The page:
As avenues go, Carter Avenue, on Fort Worth’s East Side, is pretty modest. But a lot of North Texas gas drilling activists are hoping it will turn out to be the Ground Zero of something big.
The victory they won on Carter Avenue recently, they believe, could mark a change in their fight against irresponsible drilling practices in the Barnett Shale. Other things are starting to turn in their favor as well: attention being paid (finally) by the national press, the state environmental agency, and even the Fort Worth City Council to grave concerns over air and water pollution caused by drilling, as well as a decision to back away from a planned school and community center that would have been built within 600 feet of multiple gas wells.
What may be just as important as those developments is the formation of a new group that will combine the forces of rural and urban advocates of safe gas drilling practices.
The North Central Texas Communities Alliance, founded by Esther McElfish, a Fort Worth businesswoman and environmental advocate, and Louis McBee, a longtime East Fort Worth businessman and activist, defines itself as a “coalition of individuals, organizations, and communities throughout the Barnett Shale” who will work for “positive solutions to the problems of natural gas drilling and pipelines” from city hall to Washington, D.C.
“As individuals, we’re fighting this thing neighborhood by neighborhood. But together we can have a much more powerful voice in what’s done in our city and throughout the shale,” McBee said. “People throughout the Barnett Shale are dealing with the same issues, and everyone is being ignored by their elected officials – except in DISH. Our aim is to get those officials listening.”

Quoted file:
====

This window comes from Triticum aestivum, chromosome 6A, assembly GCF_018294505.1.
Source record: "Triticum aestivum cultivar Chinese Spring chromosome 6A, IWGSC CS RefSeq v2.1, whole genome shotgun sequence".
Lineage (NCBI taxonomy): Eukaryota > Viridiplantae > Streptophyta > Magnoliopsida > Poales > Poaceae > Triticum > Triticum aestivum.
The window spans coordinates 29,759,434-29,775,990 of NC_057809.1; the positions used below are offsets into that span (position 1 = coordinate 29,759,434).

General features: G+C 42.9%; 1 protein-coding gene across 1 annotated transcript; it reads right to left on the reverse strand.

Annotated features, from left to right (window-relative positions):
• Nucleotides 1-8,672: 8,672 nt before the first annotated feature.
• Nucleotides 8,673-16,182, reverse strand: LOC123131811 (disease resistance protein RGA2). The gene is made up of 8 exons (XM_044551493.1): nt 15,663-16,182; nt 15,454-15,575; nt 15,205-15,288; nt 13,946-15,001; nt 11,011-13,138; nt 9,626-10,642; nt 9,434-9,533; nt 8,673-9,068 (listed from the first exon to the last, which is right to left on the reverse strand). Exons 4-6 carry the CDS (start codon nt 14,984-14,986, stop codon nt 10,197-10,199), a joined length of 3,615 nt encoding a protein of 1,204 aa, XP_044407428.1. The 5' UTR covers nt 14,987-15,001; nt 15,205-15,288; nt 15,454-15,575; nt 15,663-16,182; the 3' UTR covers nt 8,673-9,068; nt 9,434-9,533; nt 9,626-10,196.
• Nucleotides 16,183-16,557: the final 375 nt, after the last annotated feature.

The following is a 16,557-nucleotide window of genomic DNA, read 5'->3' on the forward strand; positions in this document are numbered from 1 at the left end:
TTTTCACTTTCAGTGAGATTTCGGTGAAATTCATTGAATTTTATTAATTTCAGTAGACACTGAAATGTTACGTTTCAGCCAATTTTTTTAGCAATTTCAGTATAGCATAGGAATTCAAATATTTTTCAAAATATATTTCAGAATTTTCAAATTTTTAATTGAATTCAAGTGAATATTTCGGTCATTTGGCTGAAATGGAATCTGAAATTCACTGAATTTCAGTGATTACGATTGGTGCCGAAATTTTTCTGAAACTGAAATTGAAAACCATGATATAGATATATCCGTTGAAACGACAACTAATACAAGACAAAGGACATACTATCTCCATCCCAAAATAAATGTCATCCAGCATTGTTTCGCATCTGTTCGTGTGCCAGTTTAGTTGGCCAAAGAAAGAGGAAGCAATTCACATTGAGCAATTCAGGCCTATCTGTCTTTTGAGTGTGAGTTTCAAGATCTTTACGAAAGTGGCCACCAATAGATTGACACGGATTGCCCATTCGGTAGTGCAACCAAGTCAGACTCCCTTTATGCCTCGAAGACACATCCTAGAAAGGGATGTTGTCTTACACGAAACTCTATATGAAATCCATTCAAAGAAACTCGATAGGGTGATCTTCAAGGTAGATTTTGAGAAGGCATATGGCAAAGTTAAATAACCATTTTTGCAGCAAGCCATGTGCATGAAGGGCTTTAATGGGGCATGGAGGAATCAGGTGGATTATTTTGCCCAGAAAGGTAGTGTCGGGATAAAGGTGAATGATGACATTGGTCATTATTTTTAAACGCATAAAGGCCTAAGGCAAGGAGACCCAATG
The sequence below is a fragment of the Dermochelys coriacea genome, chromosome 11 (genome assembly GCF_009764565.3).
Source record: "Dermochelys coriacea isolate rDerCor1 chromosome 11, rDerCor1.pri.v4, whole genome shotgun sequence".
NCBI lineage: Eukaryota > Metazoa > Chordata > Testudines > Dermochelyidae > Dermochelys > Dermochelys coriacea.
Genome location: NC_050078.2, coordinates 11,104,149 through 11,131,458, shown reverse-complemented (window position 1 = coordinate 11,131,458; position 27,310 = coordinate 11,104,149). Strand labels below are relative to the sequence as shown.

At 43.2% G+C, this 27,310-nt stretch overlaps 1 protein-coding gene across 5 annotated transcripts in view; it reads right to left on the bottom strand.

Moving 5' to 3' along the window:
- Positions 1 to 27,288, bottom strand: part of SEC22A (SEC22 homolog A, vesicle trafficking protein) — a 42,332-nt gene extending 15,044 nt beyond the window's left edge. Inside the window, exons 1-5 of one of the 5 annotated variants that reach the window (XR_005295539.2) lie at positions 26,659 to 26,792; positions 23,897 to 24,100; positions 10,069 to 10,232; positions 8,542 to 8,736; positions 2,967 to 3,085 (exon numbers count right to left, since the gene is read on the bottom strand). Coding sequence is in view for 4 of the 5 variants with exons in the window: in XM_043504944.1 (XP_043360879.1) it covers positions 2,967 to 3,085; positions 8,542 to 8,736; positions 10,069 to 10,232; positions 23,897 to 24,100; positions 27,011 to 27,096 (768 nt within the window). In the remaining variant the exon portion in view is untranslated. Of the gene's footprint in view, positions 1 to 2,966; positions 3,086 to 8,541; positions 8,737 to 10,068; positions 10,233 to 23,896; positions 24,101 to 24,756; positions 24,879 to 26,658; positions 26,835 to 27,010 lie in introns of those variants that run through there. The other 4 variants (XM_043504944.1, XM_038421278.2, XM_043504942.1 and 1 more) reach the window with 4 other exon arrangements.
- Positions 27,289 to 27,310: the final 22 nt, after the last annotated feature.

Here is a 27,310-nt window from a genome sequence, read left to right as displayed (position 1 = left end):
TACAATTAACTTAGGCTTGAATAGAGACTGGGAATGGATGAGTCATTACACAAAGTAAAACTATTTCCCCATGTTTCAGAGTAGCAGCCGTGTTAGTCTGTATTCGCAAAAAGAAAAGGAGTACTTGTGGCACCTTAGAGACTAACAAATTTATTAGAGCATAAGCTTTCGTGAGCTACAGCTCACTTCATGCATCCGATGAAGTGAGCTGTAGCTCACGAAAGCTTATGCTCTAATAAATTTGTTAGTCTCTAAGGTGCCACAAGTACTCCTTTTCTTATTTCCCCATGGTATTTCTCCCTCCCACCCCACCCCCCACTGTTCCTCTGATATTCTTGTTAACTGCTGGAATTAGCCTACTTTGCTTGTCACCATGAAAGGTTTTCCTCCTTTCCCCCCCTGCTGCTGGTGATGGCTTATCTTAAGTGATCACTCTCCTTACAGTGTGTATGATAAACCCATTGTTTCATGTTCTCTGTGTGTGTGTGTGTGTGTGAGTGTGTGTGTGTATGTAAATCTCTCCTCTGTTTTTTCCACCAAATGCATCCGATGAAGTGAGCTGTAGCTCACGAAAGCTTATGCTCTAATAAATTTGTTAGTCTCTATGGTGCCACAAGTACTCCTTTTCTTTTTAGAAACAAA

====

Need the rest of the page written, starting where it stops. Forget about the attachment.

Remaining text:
The group’s “motto and mantra,” McElfish said, was provided by Mayor Calvin Tillman of the gas-industry-besieged town of DISH: “Together we bargain, divided we beg.”
She described the Carter Avenue situation as “a galvanizing point for so many people. It brought together people who objected to eminent domain, people who thought safety was the key issue, and a host of others. People could relate to their front lawns being taken by force and having 16-inch [pipelines full of] unodorized gas running under their yards.”
On Carter Avenue, Chesapeake Energy decided in early December not to lay that gas line beneath the yards of residents, many of whom had lost or were losing their property to the gas company by eminent domain. The community spent 18 months fighting Chesapeake on the issue, claiming that the energy company could run its pipes along nearby I-30. But both Chesapeake and the Texas Department of Transportation had issues with that route, with TxDOT concerned about public safety and the energy giant worried about higher costs.
But in late November, TxDOT removed its objections. After that, Chesapeake all but threw in the towel.